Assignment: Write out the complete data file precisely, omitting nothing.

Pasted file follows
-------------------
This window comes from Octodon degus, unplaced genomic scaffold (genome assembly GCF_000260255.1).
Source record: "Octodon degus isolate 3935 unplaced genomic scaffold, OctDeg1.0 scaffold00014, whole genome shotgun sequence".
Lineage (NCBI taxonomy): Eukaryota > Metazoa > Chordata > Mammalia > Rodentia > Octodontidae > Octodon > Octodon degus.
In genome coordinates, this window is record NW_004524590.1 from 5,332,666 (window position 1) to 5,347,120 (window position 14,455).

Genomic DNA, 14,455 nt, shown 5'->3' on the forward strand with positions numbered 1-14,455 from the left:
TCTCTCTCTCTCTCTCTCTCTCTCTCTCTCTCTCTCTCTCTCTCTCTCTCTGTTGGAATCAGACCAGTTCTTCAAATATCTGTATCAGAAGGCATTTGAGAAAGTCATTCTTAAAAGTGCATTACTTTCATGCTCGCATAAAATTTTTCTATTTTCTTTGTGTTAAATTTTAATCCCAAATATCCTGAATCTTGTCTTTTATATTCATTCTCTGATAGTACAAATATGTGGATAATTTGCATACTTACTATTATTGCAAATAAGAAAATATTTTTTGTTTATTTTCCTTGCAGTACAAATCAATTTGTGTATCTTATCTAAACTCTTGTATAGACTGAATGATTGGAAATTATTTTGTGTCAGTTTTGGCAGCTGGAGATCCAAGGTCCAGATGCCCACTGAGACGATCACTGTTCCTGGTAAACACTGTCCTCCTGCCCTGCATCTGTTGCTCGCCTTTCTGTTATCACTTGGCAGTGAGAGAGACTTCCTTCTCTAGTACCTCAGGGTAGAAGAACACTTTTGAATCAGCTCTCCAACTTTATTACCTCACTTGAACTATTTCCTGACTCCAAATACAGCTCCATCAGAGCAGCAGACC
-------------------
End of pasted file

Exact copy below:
This window comes from Octodon degus, unplaced genomic scaffold (genome assembly GCF_000260255.1).
Source record: "Octodon degus isolate 3935 unplaced genomic scaffold, OctDeg1.0 scaffold00014, whole genome shotgun sequence".
Lineage (NCBI taxonomy): Eukaryota > Metazoa > Chordata > Mammalia > Rodentia > Octodontidae > Octodon > Octodon degus.
In genome coordinates, this window is record NW_004524590.1 from 5,332,666 (window position 1) to 5,347,120 (window position 14,455).

Genomic DNA, 14,455 nt, shown 5'->3' on the forward strand with positions numbered 1-14,455 from the left:
TCTCTCTCTCTCTCTCTCTCTCTCTCTCTCTCTCTCTCTCTCTCTCTCTCTGTTGGAATCAGACCAGTTCTTCAAATATCTGTATCAGAAGGCATTTGAGAAAGTCATTCTTAAAAGTGCATTACTTTCATGCTCGCATAAAATTTTTCTATTTTCTTTGTGTTAAATTTTAATCCCAAATATCCTGAATCTTGTCTTTTATATTCATTCTCTGATAGTACAAATATGTGGATAATTTGCATACTTACTATTATTGCAAATAAGAAAATATTTTTTGTTTATTTTCCTTGCAGTACAAATCAATTTGTGTATCTTATCTAAACTCTTGTATAGACTGAATGATTGGAAATTATTTTGTGTCAGTTTTGGCAGCTGGAGATCCAAGGTCCAGATGCCCACTGAGACGATCACTGTTCCTGGTAAACACTGTCCTCCTGCCCTGCATCTGTTGCTCGCCTTTCTGTTATCACTTGGCAGTGAGAGAGACTTCCTTCTCTAGTACCTCAGGGTAGAAGAACACTTTTGAATCAGCTCTCCAACTTTATTACCTCACTTGAACTATTTCCTGACTCCAAATACAGCTCCATCAGAGCAGCAGACC